FBI profiler Karen Vail is haunted by a serial killer from her rookie days in a “pulse-pounding” thriller by a USA Today bestselling author (Providence Journal). New York City: home to world-renowned museums, theater, restaurants, iconic sports franchises. Central Park. Wall Street. And an infamous serial killer who’s terrorized the Big Apple for decades. The year is 1995 and the NYPD has just graduated a promising new patrol officer named Karen Vail. The rookie’s first day on the job is anything but easy when she finds herself at the crime scene of a young woman murdered in an unusual manner. Vail is unsure of what she’s looking at or what it means—but it’s a case that will weigh on her mind for nearly twenty years. As the years pass, Vail’s career takes unexpected twists and turns—as does the case that’s come to be known as Hades. Now a skilled FBI profiler, will Vail be in a better position to catch the killer? Or will Hades prove to be Karen Vail’s hell on earth? The character who has captivated readers worldwide—and who won the praise of literary giants Michael Connelly, James Patterson, and Nelson DeMille—returns in a story that captures the experiences that shaped the revered profiler and made her the top cop she is today.
About the Author
Alan Jacobson is the national bestselling author of several critically acclaimed novels. In order to take readers behind the scenes to places they might never go, Jacobson has embedded himself in many federal agencies, including spending several years working with two senior profilers at the Federal Bureau of Investigation’s vaunted Behavioral Analysis Unit in Quantico. During that time, Jacobson edited four published FBI research papers on serial offenders, attended numerous FBI training courses, worked with the head firearms instructor at the academy, and received ongoing personalized instruction on serial killers—which continues to this day. He has also worked with high-ranking members of the Drug Enforcement Administration, the US Marshals Service, the New York Police Department, SWAT teams, local bomb squads, branches of the US military, chief superintendents and detective sergeants at Scotland Yard, criminals, armorers, helicopter pilots, chief executive officers, historians, and Special Forces operators. These experiences have helped him to create gripping, realistic stories and characters. His series protagonist, FBI profiler Karen Vail, resonates with both female and male readers, and writers such as Nelson DeMille, James Patterson, and Michael Connelly have called Vail one of the most compelling heroes in suspense fiction. Jacobson’s books have been published internationally, and several have been optioned for film and television. A number have been named to Best of the Year lists. Jacobson has been interviewed extensively on television and radio, including on CNN, NPR, and multiple ABC, CBS, NBC, and Fox network affiliates.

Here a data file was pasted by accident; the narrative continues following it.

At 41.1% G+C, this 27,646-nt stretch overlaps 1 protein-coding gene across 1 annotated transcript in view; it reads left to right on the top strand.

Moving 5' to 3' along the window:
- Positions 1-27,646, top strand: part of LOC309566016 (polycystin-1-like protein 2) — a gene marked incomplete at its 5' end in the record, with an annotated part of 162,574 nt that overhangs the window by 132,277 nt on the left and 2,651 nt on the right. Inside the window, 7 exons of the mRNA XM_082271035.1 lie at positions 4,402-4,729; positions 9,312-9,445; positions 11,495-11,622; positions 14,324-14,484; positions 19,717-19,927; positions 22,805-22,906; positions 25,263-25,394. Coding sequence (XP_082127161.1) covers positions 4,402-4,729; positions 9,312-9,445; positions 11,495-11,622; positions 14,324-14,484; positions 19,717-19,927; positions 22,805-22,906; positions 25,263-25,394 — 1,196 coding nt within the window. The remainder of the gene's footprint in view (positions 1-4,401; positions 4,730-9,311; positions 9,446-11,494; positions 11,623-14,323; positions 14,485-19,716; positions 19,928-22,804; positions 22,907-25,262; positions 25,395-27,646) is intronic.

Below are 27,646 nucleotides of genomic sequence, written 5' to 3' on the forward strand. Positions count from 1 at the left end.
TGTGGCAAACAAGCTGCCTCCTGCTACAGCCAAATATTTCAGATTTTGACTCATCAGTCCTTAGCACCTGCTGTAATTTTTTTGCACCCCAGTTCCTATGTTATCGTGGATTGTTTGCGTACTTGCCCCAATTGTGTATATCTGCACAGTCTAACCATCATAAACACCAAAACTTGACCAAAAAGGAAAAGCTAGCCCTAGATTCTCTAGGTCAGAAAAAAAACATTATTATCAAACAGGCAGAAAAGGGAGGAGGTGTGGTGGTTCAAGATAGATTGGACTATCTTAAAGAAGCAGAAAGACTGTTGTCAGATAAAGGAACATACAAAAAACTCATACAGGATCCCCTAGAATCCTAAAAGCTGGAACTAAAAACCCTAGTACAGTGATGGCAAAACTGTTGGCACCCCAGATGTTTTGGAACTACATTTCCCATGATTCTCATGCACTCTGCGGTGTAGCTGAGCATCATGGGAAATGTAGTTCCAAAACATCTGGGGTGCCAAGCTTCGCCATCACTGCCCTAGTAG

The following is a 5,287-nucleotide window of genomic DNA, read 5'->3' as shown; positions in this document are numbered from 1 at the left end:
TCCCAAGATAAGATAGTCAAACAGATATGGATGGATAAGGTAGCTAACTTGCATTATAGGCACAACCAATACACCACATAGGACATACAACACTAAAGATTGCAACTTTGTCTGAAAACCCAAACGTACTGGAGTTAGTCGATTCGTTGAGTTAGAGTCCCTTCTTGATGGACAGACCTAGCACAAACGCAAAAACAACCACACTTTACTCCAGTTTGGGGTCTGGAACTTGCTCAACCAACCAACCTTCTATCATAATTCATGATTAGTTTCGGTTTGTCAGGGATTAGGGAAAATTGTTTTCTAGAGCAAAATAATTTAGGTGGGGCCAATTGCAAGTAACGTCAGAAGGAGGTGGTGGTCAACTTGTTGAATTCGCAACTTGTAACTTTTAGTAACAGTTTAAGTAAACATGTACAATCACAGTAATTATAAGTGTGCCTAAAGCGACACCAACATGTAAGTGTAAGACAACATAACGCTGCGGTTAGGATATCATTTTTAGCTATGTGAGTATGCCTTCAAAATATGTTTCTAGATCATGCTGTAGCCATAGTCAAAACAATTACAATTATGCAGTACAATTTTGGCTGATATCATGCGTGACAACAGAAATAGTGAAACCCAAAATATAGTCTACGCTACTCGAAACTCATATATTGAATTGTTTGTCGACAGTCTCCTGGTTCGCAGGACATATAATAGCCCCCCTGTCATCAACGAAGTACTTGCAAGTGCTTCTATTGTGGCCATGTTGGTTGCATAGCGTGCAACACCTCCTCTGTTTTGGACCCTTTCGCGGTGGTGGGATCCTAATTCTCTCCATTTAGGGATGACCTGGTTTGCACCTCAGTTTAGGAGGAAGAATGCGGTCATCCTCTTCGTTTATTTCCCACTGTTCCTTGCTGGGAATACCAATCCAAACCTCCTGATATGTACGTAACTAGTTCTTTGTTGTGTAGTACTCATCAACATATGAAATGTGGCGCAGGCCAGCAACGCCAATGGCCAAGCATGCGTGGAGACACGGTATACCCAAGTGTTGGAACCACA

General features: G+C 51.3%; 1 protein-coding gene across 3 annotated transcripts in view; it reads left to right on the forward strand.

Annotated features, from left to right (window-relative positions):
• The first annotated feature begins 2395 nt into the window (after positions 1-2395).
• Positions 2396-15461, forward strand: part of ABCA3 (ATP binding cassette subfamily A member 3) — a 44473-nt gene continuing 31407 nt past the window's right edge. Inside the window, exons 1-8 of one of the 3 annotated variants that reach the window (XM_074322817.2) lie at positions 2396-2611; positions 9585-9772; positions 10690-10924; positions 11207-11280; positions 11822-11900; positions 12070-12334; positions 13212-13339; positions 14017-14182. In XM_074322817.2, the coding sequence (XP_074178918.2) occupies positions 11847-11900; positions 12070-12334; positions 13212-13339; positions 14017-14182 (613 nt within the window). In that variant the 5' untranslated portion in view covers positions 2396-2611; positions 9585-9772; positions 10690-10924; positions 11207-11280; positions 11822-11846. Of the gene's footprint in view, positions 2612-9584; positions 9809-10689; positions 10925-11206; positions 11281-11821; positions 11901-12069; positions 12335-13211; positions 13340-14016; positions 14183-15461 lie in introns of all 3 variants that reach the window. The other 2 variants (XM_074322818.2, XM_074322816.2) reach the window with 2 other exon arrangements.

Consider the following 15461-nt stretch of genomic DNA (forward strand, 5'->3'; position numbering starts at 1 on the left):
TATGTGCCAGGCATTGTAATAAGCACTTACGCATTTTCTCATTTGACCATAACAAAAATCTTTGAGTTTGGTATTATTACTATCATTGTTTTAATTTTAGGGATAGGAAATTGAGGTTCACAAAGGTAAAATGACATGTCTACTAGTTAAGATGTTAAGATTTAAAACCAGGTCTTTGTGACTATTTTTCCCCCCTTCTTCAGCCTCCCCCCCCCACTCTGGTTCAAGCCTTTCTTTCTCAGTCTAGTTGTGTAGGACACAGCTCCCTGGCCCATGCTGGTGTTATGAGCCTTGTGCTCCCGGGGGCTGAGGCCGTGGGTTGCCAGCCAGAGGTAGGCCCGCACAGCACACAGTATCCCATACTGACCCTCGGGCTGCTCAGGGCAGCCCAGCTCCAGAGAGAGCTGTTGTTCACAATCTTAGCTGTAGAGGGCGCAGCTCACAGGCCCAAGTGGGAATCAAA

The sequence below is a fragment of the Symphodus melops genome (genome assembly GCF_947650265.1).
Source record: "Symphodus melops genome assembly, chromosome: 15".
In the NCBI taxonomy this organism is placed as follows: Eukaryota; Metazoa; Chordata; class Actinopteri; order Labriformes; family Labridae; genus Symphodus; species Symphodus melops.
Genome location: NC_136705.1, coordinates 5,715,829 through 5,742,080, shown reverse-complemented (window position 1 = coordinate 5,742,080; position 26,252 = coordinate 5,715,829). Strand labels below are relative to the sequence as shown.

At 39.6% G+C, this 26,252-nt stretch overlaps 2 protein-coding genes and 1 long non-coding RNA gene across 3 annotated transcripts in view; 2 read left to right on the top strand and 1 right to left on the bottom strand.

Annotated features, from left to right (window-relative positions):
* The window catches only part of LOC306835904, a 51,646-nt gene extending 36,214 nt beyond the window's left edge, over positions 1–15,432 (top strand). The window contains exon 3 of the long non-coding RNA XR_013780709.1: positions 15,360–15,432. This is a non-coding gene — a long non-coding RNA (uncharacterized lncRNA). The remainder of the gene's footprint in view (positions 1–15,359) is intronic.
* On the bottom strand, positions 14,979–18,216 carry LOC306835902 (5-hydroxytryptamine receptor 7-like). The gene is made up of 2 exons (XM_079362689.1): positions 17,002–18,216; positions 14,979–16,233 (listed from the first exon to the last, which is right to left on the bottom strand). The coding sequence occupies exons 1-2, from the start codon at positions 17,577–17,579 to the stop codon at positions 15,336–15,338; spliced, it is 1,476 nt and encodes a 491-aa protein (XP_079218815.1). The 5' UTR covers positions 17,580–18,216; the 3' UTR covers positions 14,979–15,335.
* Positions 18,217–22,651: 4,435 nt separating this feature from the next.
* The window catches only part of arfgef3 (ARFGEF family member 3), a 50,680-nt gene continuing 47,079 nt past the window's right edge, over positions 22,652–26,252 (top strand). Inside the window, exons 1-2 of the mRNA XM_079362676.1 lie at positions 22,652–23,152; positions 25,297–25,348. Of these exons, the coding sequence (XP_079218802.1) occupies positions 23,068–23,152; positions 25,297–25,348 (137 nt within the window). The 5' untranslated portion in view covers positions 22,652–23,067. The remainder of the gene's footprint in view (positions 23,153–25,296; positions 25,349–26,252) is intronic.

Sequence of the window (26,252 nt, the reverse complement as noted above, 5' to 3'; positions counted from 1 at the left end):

Read an Excerpt
A Karen Vail Novel
By Alan Jacobson
OPEN ROAD INTEGRATED MEDIACopyright © 2014 Alan Jacobson
All rights reserved.
American flight 425
Queens, New York
Present day: July 17
Something was wrong. FBI profiler Karen Vail felt it more than she knew it, but there were times in her career when intuition was all she had to go on. And this was one of those times.
Seated next to her on the Airbus A319 due to take off for Dulles International was her boyfriend, or very significant (and sometimes underappreciated) other, Roberto Umberto Enrique Hernandez, his right arm and hand encased in a hard plaster cast. At six foot seven, he was more than a little cramped in the seat. But Vail did not seem to notice.
"I know that look," Robby said. When he did not get a response, he said, "That look. I've seen it before. You're worried. And still pissed off."
"Good evening, ladies and gentlemen." Unlike Vail's demeanor, the flight attendant's voice was calm, almost uninterested. "Welcome aboard. This is a full flight, so we need everyone in his or her seat as soon as possible so we can close the door and push back from the gate."